The Atrocity Archives

Charles Stross

Reviewed by:
On January 7, 2014
Last modified:February 17, 2014


Lovely working Lovecraftian mythos. Great techno babble. Good plot. Even a love story thrown in for good measure. It is a bit like a new tv-series - it don't quite feel like it has found it's legs yet. But I really liked it!

101869Title: The Atrocity Archives
Series: Laundry Files, book 1
Published: Originally published 2004, 2010 by Recorded Books
Read: December 28 to 30, 2013
Format: audiobook
Genre: Urban fantasy, Lovecraftian, spy thriller

So this was the last novel I read last year and I finally had the brain space to sit down and write-up my thoughts on it.

I have a thing for spy novels, I used to read a lot of spy thrillers. One of my favourite non f&sf series is the Hamilton series by Jan Guillou about a Swedish spy (don’t judge a book by its movie) and one of my favourite tv-series is Spooks. I also really like stories about  agencies dealing with the supernatural – I probably just watch too much X-files, but it is a setup that fascinates me. So the Laundry Files has it going for it from the get go.

wewrfAs part of my 25 short stories in 25 days challenged I read  the short story Equoid set in the same universe before I read The Atrocity Archives, which is the first book in the series. The audiobook comes packaged with the novelette as well as the main novel – I count that as a separate read though and I don’t think I will be talking about it here. My review of that is on goodreads (points to link above).

I really liked the book. It works really well as an introduction to the universe and the premise. Bob Howard (the POV character) already knows quite a bit about how things work and explain it along the way, but we also get to learn quite a bit more both about what is going on with the setting and about his organization right along with him. This is a quite typical tool in urban fantasy and one that I like quite a bit.

I am not a great fan of H. P. Lovecraft, ok that is an overstatement, but lets not get into that. However I think Stross makes the Lovecraftian mythos really work. I have seen Neil Gaiman do it really well as well as a lot of people get do it poorly. It is not an easy thing to pull off, the whole so horrible that your mind can’t cope trope is really hard. But I think Stross really makes it work for him.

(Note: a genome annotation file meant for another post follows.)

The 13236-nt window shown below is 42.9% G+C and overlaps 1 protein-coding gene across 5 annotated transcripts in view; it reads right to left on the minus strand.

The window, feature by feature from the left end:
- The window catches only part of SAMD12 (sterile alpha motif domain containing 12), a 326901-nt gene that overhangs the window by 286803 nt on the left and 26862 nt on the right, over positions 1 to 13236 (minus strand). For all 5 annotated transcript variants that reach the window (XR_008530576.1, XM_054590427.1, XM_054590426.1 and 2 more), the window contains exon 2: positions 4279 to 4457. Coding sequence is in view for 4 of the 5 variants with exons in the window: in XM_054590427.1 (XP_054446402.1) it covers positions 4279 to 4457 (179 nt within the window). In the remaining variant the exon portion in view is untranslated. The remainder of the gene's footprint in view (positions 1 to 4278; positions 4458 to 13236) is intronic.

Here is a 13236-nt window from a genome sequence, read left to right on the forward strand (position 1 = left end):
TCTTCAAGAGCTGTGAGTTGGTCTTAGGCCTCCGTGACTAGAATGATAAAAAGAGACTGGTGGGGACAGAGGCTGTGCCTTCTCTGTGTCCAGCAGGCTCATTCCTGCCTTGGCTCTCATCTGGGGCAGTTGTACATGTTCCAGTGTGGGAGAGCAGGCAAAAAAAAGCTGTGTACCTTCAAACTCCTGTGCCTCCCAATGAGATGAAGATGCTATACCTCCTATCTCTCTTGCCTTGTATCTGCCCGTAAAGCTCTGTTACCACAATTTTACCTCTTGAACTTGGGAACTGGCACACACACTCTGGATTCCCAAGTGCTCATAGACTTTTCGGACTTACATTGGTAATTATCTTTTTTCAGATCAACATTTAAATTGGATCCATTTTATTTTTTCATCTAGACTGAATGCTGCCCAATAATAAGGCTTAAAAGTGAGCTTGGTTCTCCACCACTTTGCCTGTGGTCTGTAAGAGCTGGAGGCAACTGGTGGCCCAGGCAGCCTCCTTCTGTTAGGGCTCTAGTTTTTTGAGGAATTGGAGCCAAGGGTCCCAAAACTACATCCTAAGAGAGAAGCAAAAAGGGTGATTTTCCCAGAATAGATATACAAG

Bob explains the world and the supernatural to us in quite technical terms, a bit like The Doctor’s techno babble, but way more technical and detailed. Because I read the book as an audiobook, it didn’t slow down the reading experience for me. I just tuned out the bits that I didn’t understand and appreciate the parts that I did. My high school physics was enough to understand most of it and get the drift. I really enjoyed it, but I can see how it might turn off some readers.

Stross_CraigPhillips_341_400I really liked the plot and the finanally was great! And I think the whole sub-plot with Mo. I really like how their relationship develops. It is a nice low-key romance that never takes over more than a few pages of the story at a time. And I love how she is really grumpy at him a lot of the time.

Speaking of lovely sub-plots. Pinky and Brain (his roommates) are just awesome characters. I love the whole scene where Brain is making an omelet without breaking any shells. And as always I love it when the fact that they are a couple don’t come up until it is relevant to the plot, it is not their defining characteristic by a long stretch.

But I think the thing that sold me on the book and original on the short story is the humor. There is such a dry British wit in these books that it is just a joy to read. The humor is quite understated but has me laughing out loud and giggling.

The book do however feel a bit like the first episode of a tv-series, it does not feel like it has quite found its feet yet and the characters have not quite figured out how to play their characters yet. But I grabbed the next one, just like I would do with a promising tv-series and I have started to listen – ready to see what we will get next. And I do think that in The Concrete Jungle it feels like the series has found it’s legs and is ready to run with it – it is by the way quite an enjoyable story.

The book to tend to be categorized as horror, which I think is wrong, not all stories that uses the Lovecraftian mythos are horror, the book borrows way more from spy thrillers and urban fantasy than from horror. It isn’t really spooky or particular horrific. It is however a book about the hidden supernatural world behind the everyday where people are fighting a secret battle to keep normal people safe. Does that sound like a horror story to you?

18211295I also have to address the horrible cover! Because, what were they thinking? I got the audiobook from a friend a while back and it took me reading Equoid to pick up the story and listen to it because, seriously it looks like a bad science fiction story from the early 90s. And the new covers they have tried out are just as bad. The later covers in the series are however really neat. The one coming out later this year, looks pretty awesome. But of course that just goes to show that I shouldn’t judge a book by its cover.

I did by the way run into today which you should check out if you like the series because it is neat.

The stats

The author: male, white, United Kingdom
The protagonist: Bob Howard, male, white, strait, it wiz, able-bodied.
Setting: London, present day

Lovely working Lovecraftian mythos. Great techno babble. Good plot. Even a love story thrown in for good measure. It is a bit like a new tv-series - it don't quite feel like it has found it's legs yet. But I really liked it!

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